When O’Brien stopped by EW Radio (SiriusXM 105), we asked which kind of role he prefers, which got him talking about his time as Stiles on the teen drama. “That was just nothing but fun,” he says. “I genuinely loved being on a teen supernatural show and getting to constantly like take the piss out of it as one of the characters. That was the dream. … I loved playing that character.”

[EW.com also embedded two (!) Soundcloud players so you can listen to Dylan talk about Teen Wolf and more!]

September 14, 2017

This Sunday’s (tonight!) Teen Wolf has a special treat for fans: The return of Jackson and Ethan. And as EW previously reported, they’re coming back in a relationship. But for Colton Haynes and Charlie Carver, the experience was all about getting to revisit the people they worked with. EW was on set for their big return and sat down with both actors during their final days of shooting.

“It feels like we just picked up right where we left off,” Haynes said, sitting in his trailer between takes. Carver added that the vibe on set was “part high school reunion, part frat house. Something very sweet and then also, trouble. Celebratory, I should say.”

For Haynes, the moment he found out the show was ending, he acted. He wasn’t going to miss saying farewell to this experience. “I thought it was just going to keep going until like season 15,” Haynes said. “I had no idea it was ending and then it happened and I called [showrunner] Jeff [Davis] and I said, ‘You know I’m going to be a part of this right?’ Luckily a couple conflicts worked out so I was able to do it.”

One of the first things both Carver and Haynes did upon their return was a fang fitting, a moment Carver said helped snap him back into character: “As soon as you’ve got the claws and the fangs on, you’re right back where you started.” Speaking of claws, Haynes still has one of his original pairs. “I’m a weird hoarder when it comes to memories,” Haynes said, admitting that he still has the first draft of the pilot script, his chair back from his two seasons on the show, and even his teeth from the moment Jackson turned into a werewolf.

Speaking of Jackson becoming a werewolf, he won’t be the exact same Jackson that fans remember. “My character’s completely different but it still is Jackson,” Haynes said. Of course, the biggest change is his relationship with a man. However, that’s not the only thing that’s different now that Jackson is half-werewolf, half-kanima. “Jackson does get to use his tail a lot,” Haynes said. “I used it yesterday on this poor security guard. It’s just fun.”

As for how their characters will ultimately say goodbye when the series ends, Carver said, “I was pleasantly surprised with where Ethan ended up and I think people are going to be really happy with the way this ends.”

September 10, 2017

Make sure you don’t miss this Sunday’s final minute of Teen Wolf! (Major?) Deaths are coming!

There haven’t been any major deaths on the final season of Teen Wolf. Should I be worried? — Mary
In Beacons Hills, you should always be worried. But more than any other episode this season, Sunday’s will make you question the future of more than one beloved character. With the war between Gerard’s hunters and the supernatural ramping up, Scott finds himself (and people he loves) in grave danger. Let’s just say you don’t want to miss the final minute.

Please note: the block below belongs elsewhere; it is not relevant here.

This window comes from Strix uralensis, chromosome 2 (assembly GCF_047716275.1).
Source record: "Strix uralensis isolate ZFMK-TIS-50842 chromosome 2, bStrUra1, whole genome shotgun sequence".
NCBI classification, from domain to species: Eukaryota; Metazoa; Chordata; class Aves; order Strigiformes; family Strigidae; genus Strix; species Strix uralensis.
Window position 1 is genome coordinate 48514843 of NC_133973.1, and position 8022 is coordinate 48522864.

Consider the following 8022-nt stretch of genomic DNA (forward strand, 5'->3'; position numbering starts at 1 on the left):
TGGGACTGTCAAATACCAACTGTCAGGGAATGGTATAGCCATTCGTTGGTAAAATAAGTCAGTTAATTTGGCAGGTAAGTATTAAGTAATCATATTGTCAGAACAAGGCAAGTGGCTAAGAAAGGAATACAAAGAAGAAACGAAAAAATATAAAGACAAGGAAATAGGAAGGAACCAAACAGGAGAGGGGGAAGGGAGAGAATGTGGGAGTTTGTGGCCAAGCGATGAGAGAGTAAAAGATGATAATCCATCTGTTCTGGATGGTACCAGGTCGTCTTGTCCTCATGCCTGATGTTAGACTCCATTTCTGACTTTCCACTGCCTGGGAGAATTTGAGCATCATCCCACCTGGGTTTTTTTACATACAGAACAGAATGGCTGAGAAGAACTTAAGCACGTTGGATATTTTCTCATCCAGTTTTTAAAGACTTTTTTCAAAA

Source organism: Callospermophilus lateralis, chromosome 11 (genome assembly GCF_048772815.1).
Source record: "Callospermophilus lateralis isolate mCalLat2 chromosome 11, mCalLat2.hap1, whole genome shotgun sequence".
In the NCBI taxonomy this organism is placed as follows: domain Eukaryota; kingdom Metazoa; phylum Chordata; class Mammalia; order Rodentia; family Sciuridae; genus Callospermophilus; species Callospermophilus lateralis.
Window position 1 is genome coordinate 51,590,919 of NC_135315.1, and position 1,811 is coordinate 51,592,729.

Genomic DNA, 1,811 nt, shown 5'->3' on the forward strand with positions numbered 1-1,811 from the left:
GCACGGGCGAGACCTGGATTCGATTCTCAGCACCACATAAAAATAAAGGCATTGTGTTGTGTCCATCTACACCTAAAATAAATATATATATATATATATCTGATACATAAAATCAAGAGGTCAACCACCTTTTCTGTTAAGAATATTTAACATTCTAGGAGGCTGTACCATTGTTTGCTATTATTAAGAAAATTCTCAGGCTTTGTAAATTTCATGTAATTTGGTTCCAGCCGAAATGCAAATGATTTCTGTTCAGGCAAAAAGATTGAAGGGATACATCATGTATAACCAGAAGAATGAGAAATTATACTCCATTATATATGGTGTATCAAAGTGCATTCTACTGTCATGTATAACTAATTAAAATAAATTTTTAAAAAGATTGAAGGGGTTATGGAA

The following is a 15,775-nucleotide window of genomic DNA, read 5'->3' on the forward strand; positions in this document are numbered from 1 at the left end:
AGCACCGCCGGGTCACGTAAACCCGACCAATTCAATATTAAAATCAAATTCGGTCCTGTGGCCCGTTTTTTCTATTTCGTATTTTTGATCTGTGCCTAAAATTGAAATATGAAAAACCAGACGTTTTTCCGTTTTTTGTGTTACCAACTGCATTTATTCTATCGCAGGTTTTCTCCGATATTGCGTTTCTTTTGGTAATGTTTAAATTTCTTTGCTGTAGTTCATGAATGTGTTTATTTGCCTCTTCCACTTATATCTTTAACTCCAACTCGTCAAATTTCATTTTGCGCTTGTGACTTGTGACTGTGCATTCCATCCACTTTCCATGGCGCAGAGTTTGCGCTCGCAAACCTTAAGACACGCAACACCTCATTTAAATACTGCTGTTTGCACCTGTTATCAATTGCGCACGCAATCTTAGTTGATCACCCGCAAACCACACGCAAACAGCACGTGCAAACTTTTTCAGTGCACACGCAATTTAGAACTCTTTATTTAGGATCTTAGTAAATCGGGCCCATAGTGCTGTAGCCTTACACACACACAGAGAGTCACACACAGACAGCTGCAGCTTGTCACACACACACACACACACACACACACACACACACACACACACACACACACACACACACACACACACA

September 2, 2017

The final shot of Jane the Virgin‘s season 3 finale was all about destiny as Jane read Michael’s letter and then discovered that the person who found said letter was none other than her first love, Adam, who was now standing right in front of her. But until now, that’s all we have known about Adam, who’s played by Teen Wolf‘s Tyler Posey.

Jane the Virgin showrunner Jennie Snyder Urman gave EW some details about the newest addition to the cast (and Jane’s life): “He’s an illustrator of comic books and graphic novels,” Urman says of Adam. “He’s the same age as [Jane], but their lives have gone in such drastically different paths that it feels like they’re almost living different lives.”

Urman describes Adam as a “fly-by-the-seat-of-his-pants kind of guy,” also noting that, “Jane’s never dated an artist since she’s decided that she was an artist, so they connect on an artistic level and he just has a different approach to life than she does. I think that will be fun to see how Jane fits into his world.”

Jane the Virgin returns for its fourth season on Friday, Oct. 13 at 9 p.m. ET on The CW.


August 28, 2017

EW.com released a set of episode stills for Teen Wolf’s series finale which airs on the 24th of September;

It won’t be long now until Teen Wolf says its final farewell. And even though we know it will be an extended series finale, showrunner Jeff Davis says, “There were so many characters to wrap up. It was incredibly difficult [to write].”

It might not have been an easy process, but Davis is hopeful the ending will feel right. One thing he can promise? “It’s definitely not a cut-to-black [ending] like The Sopranos,” he says. “We tried to craft an ending that feels right for the audience and for the characters.”

More than anything, fans are anticipating the return of a number of characters, including Stiles, Derek, Kate, Jackson, and Ethan (who are now a couple, by the way). “It’s got all the characters back,” Davis says, adding, “Except for the ones who are unfortunately dead.”